What Mel Did
What Mel Did - mindfulness

The Nature of Forgiveness

To forgive is to set a prisoner free and discover that the prisoner was you.

~ Lewis B. Smedes

A business con man I knew about seven years’ ago may have died. I haven’t enquired into the truth of it because I’m finding it hard to care. And no amount of mindfulness and deep breathing is helping me care.

But I did care once.

Once when our relationship seemed open, honest and equal, but ended in a betrayal which, even now, takes my breath away.

Over the years, I have prodded at my still depth of feeling about what happened, the way one picks at a scab until it bleeds. But I got weak from bleeding and so had to let the thing go, because at times I felt my head would explode with the not understanding why.

My version of letting go was electing not to think about the betrayal. Forget everything, even when I had occasion to pass David’s* offices on my way to anywhere. I shut that part of me down and closed its factory doors.

On occasion, I would look up the nature of forgiveness. One early takeaway was that hating anyone is like drinking poison and expecting them to drop dead. I got that and told myself because I had moved on I had forgiven.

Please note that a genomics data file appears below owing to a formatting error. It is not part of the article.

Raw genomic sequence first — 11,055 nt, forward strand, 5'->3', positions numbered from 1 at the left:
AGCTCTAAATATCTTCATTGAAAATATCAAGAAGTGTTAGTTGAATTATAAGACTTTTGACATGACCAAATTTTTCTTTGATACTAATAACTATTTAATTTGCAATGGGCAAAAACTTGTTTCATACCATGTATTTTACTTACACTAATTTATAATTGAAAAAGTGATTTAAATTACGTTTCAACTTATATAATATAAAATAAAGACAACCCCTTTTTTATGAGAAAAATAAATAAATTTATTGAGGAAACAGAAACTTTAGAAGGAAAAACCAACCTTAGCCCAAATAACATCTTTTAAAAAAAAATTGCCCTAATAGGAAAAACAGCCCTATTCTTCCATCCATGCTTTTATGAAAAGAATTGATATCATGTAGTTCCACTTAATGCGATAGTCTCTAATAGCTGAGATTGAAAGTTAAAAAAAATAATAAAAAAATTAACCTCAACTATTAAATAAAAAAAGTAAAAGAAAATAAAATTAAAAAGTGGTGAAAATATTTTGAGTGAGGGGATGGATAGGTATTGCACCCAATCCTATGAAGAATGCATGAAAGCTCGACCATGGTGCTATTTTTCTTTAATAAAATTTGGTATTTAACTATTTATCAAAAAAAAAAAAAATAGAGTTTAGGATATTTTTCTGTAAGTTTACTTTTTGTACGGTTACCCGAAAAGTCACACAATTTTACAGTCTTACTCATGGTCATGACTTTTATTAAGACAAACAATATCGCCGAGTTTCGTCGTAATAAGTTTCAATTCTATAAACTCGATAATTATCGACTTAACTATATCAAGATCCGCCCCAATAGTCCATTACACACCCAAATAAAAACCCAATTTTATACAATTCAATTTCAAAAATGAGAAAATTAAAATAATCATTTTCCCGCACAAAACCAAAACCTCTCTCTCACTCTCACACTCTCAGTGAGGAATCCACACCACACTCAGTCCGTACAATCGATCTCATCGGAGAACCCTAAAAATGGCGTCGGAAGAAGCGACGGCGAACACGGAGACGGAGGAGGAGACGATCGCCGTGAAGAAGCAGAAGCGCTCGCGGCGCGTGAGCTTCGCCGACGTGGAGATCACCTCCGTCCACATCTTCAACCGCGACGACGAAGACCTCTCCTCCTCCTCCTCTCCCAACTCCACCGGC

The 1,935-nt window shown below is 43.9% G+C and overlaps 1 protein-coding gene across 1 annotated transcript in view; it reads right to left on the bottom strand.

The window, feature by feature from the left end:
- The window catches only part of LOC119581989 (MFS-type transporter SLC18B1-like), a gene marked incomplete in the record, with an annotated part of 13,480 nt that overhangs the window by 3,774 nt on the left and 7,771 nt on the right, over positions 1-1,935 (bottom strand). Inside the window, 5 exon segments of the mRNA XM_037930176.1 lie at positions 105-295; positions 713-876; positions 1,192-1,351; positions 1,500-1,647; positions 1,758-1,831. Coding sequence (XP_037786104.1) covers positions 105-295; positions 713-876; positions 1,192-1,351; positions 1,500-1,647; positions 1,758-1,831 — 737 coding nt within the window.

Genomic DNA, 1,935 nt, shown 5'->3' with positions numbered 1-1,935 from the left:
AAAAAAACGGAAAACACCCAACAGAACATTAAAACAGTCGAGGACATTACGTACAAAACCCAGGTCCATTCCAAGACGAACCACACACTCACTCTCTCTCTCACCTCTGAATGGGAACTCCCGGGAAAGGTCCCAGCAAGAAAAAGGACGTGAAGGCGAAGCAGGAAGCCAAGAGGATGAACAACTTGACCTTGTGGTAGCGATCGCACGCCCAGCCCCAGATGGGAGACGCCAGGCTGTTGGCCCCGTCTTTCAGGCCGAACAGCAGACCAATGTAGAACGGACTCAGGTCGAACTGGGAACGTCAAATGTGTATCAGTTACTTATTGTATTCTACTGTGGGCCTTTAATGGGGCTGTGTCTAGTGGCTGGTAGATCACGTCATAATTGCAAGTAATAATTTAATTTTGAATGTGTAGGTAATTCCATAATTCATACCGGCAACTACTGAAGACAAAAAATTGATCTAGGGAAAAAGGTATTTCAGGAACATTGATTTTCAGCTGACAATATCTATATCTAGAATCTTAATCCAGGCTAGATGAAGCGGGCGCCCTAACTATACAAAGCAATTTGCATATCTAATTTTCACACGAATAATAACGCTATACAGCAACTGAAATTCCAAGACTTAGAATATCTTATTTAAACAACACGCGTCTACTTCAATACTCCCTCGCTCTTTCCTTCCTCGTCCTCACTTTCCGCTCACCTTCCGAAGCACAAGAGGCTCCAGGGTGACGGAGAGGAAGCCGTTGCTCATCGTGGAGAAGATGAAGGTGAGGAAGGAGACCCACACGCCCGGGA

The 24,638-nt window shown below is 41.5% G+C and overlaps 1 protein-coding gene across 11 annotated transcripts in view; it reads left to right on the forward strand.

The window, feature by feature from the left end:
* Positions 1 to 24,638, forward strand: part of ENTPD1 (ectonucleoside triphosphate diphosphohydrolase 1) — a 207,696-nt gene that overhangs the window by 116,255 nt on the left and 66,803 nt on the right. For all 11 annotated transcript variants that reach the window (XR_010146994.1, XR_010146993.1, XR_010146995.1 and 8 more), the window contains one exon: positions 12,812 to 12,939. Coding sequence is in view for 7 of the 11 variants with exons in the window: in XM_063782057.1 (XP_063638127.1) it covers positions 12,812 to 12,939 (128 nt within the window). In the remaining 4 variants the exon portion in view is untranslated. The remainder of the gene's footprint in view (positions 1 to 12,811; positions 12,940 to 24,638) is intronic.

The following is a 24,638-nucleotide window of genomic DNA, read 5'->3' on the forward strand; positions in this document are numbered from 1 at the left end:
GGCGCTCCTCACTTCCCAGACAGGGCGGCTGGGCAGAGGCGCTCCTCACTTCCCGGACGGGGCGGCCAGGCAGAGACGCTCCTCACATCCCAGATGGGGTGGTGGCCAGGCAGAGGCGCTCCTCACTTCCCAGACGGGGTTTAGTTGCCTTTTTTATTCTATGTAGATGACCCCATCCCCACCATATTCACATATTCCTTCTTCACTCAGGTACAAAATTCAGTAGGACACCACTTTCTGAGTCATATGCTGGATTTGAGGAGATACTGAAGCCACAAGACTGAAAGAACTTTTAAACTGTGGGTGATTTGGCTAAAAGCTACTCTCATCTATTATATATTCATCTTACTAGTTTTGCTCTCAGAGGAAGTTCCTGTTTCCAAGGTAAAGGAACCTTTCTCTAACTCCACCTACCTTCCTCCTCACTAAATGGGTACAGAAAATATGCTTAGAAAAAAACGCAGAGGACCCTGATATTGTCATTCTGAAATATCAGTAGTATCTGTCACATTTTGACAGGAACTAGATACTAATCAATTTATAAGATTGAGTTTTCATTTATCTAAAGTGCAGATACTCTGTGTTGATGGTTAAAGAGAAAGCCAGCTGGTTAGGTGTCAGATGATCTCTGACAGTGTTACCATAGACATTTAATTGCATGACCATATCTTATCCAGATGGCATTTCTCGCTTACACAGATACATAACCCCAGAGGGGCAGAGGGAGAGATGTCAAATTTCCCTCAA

My reaction to David’s probable death this week has shone a light on that lie.

Even knowing forgiveness is an act of love and grace, and not necessarily because someone deserves to be forgiven, I still falter at this altar of forgiveness.

This is my muse this week as, ironically, I’m finding it hard to forgive myself for not forgiving David when I have been able to forgive others in the past.

Maybe forgetting was never going to be enough until I acknowledged the part I played in the situation. The need for someone charismatic, older and seemingly wiser to be impressed with me. The way Bronnie was impressed with me and my independence of thought.

The relationship with David was not romantic. We were not those people to each other, but we did have a rapport. Of course, the nature of con men is their ability to spot the need upon which to hook and exploit.

But thinking the thing through, as I tend to do naturally when I write without editing myself, maybe it’s Bronnie I have to forgive for abandoning me and leaving this need behind?

Maybe this has been the real struggle all along.

That by choosing to forget I wouldn’t have to think about the person I truly had to forgive.

And I do forgive Bronson.

That known, forgiveness should now include David, but this remains a work in progress – and for which I’ve decided to forgive myself, for now.

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